"I believe our forex reserves are adequate to manage current situation," RBI Governor D Subbarao said in a response to whether RBI has enough firepower to defend the rupee, which plunged to an all-time low of 65.56 on Friday.
The country's foreign exchange reserves were up at USD 278.602 billion as of August 9 compared with USD 277.17 billion a week earlier.
Subbarao also said the recent measures taken to curb volatility of rupee would continue till stability is restored.
"We have taken those measures again in order to curb volatility, in order to curb certain outflows, and we will revisit them as stability returns," he said, clarifying that "RBI does not take any position on the exchange rate, we are not targetting a level of exchange rate."

RBI took steps on July 15 and 23 to tighten liquidity. These measures were taken to "raise cost of rupee resources at the short end which is in the arsenal of instruments available to central bank to defend against volatility in rupee," he said.

On financing CAD, Subbarao said, "They have to come from FDI, FII, equities flow, FII debt flows and I believe the government has given those numbers that is the joint and shared effort of the government and the RBI."
"Meanwhile, we have to be able to finance the CAD through stable and to the extent possible non-debt creating capital inflows. So that's the effort now."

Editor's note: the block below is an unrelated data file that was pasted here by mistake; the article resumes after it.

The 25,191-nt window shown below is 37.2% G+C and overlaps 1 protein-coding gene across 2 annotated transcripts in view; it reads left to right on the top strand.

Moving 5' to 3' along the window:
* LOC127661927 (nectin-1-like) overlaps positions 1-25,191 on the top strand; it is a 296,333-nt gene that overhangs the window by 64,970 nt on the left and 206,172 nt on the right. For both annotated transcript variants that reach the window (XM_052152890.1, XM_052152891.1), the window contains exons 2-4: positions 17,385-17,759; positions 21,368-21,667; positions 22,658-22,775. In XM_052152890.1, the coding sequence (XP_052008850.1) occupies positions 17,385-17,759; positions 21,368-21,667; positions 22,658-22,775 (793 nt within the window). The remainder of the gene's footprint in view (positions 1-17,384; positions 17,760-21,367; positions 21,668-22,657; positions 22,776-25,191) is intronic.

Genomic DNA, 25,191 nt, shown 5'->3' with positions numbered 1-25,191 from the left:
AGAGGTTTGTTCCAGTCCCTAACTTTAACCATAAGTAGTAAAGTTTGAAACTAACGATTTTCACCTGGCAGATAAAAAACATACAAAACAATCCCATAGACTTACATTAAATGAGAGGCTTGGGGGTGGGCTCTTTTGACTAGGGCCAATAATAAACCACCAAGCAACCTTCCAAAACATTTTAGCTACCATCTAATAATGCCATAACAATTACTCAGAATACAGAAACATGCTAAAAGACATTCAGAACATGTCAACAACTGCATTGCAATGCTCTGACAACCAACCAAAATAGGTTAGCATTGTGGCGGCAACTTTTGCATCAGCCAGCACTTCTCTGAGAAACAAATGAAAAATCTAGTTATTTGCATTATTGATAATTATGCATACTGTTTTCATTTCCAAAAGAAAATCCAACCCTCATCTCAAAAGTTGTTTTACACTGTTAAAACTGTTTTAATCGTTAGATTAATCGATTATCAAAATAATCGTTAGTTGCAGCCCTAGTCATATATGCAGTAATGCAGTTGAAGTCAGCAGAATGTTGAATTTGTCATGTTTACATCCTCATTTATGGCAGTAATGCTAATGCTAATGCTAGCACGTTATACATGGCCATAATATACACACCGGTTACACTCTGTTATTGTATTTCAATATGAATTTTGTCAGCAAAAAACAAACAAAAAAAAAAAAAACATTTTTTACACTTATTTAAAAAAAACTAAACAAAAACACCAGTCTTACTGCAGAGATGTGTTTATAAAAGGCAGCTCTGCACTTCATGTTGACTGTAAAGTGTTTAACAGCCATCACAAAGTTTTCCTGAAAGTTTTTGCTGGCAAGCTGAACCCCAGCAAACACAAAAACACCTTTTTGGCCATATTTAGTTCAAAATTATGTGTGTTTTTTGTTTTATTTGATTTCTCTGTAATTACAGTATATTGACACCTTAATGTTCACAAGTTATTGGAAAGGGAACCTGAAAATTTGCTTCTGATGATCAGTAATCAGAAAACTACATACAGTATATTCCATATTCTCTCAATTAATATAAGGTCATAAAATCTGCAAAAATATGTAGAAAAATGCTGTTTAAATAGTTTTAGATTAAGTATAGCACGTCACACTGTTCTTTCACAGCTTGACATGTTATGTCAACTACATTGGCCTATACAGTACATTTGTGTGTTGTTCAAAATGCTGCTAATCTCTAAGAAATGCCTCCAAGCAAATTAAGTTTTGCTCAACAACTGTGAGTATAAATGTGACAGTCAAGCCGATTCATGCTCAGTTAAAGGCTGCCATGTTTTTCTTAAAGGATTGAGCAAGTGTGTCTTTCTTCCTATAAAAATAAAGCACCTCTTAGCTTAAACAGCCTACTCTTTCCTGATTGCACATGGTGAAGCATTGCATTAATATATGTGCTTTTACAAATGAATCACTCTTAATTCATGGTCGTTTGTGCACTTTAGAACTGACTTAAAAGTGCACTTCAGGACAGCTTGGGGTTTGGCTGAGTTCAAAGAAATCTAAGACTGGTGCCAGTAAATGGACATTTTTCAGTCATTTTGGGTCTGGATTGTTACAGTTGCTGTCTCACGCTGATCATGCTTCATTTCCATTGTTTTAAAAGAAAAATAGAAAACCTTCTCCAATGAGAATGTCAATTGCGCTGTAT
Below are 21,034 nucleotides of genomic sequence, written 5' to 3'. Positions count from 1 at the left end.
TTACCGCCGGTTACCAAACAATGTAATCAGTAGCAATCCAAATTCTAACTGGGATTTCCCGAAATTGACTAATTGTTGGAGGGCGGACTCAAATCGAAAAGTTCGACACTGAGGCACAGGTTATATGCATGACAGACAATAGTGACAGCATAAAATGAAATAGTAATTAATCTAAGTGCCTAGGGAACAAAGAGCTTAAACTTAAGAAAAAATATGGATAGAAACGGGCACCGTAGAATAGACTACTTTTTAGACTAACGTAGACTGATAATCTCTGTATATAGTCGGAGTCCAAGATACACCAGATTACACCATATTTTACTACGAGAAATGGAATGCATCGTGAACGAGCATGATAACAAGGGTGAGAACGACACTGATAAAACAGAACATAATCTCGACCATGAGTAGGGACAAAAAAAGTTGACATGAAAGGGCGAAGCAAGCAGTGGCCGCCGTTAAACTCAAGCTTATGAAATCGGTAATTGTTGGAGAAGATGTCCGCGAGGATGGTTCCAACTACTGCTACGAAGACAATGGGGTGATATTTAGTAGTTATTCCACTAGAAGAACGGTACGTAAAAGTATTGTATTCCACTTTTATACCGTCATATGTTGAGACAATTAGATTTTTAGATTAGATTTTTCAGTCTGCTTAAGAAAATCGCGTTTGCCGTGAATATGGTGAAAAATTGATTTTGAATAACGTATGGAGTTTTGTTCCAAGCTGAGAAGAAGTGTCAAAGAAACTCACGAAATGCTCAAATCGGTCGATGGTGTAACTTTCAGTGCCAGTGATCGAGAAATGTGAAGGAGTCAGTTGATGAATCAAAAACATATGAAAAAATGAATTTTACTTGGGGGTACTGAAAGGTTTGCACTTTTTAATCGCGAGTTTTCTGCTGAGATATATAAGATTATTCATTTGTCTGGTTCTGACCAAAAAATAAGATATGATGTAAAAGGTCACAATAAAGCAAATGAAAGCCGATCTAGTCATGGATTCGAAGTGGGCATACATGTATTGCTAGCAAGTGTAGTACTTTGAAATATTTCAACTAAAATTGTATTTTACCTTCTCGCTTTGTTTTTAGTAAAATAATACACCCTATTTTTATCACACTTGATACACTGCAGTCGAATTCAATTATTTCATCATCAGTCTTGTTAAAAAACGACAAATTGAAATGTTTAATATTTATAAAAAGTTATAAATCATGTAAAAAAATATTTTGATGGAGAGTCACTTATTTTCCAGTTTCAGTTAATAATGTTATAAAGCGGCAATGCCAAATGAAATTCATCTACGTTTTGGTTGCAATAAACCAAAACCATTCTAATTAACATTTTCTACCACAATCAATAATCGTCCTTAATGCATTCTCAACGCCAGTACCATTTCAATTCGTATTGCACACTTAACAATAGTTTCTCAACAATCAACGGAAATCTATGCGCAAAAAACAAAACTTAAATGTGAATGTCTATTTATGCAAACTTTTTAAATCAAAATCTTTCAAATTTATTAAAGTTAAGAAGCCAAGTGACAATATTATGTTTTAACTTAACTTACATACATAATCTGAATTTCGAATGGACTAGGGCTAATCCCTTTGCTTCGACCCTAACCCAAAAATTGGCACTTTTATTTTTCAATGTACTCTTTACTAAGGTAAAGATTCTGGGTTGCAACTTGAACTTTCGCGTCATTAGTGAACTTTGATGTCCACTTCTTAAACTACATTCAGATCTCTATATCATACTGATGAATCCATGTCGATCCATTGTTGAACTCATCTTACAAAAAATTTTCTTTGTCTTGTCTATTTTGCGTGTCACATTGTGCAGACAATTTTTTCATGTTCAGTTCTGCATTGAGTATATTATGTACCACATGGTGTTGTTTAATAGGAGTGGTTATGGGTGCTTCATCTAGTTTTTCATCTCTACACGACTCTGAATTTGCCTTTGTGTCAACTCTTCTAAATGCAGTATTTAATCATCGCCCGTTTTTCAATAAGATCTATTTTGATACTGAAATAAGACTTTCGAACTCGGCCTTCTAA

What the current situation requires is structural measures, he said, adding, "We have structural CAD problem and that requires a structural response but structural measures by definition take time to play in and get the decisive results."
Meanwhile, he said, RBI has been focusing in the last three months especially in the last one month on undertaking stabilization measures.
"We have to respond as and when necessary and we will continue to do so with the intention and the objective of curbing the volatility in the exchange rate," he said.
Explaining the relationship between rupee depreciation and inflation, the Governor said "latest RBI analysis shows that the elasticity co-efficient has increased, earlier we said that for every 10 percent depreciation inflation goes by one per cent that co-efficient has increased since to 1.2 percent and pass through as indicated in the annual report is incomplete."
Asked on why market getting confused signals, he said: "I do admit that since the situation is changing, changing rapidly every day and changing for reasons beyond our  control because of external developments because of the sentiments being shaped by what is happening outside the country."
"To some extent we are in reactive mode. As I said earlier sometimes we are anticipating developments, some time we are reacting to the some developments. That's inevitable in situation like this," he said.


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